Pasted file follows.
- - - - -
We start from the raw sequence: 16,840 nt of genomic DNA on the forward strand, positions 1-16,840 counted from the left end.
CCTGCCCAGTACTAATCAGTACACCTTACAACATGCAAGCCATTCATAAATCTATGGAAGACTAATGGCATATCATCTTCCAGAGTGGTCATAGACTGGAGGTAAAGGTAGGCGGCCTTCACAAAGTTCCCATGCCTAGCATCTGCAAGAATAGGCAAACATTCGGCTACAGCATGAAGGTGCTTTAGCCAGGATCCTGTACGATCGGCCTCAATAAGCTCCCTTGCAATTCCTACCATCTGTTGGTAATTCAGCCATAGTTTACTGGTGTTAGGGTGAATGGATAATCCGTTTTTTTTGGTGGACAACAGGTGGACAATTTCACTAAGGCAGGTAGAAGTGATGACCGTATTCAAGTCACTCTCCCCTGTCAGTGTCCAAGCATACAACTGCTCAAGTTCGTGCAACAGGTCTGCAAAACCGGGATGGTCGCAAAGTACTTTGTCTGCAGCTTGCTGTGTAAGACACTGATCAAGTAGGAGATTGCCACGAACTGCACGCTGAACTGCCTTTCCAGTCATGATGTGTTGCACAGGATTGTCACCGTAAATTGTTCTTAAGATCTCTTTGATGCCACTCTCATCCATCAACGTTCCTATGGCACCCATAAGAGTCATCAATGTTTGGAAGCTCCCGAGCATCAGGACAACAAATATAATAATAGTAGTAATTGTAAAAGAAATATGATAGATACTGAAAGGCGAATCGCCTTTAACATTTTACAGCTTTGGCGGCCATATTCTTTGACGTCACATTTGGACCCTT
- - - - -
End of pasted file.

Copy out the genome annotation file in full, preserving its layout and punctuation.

We start from the raw sequence: 16,840 nt of genomic DNA on the forward strand, positions 1-16,840 counted from the left end.
CCTGCCCAGTACTAATCAGTACACCTTACAACATGCAAGCCATTCATAAATCTATGGAAGACTAATGGCATATCATCTTCCAGAGTGGTCATAGACTGGAGGTAAAGGTAGGCGGCCTTCACAAAGTTCCCATGCCTAGCATCTGCAAGAATAGGCAAACATTCGGCTACAGCATGAAGGTGCTTTAGCCAGGATCCTGTACGATCGGCCTCAATAAGCTCCCTTGCAATTCCTACCATCTGTTGGTAATTCAGCCATAGTTTACTGGTGTTAGGGTGAATGGATAATCCGTTTTTTTTGGTGGACAACAGGTGGACAATTTCACTAAGGCAGGTAGAAGTGATGACCGTATTCAAGTCACTCTCCCCTGTCAGTGTCCAAGCATACAACTGCTCAAGTTCGTGCAACAGGTCTGCAAAACCGGGATGGTCGCAAAGTACTTTGTCTGCAGCTTGCTGTGTAAGACACTGATCAAGTAGGAGATTGCCACGAACTGCACGCTGAACTGCCTTTCCAGTCATGATGTGTTGCACAGGATTGTCACCGTAAATTGTTCTTAAGATCTCTTTGATGCCACTCTCATCCATCAACGTTCCTATGGCACCCATAAGAGTCATCAATGTTTGGAAGCTCCCGAGCATCAGGACAACAAATATAATAATAGTAGTAATTGTAAAAGAAATATGATAGATACTGAAAGGCGAATCGCCTTTAACATTTTACAGCTTTGGCGGCCATATTCTTTGACGTCACATTTGGACCCTT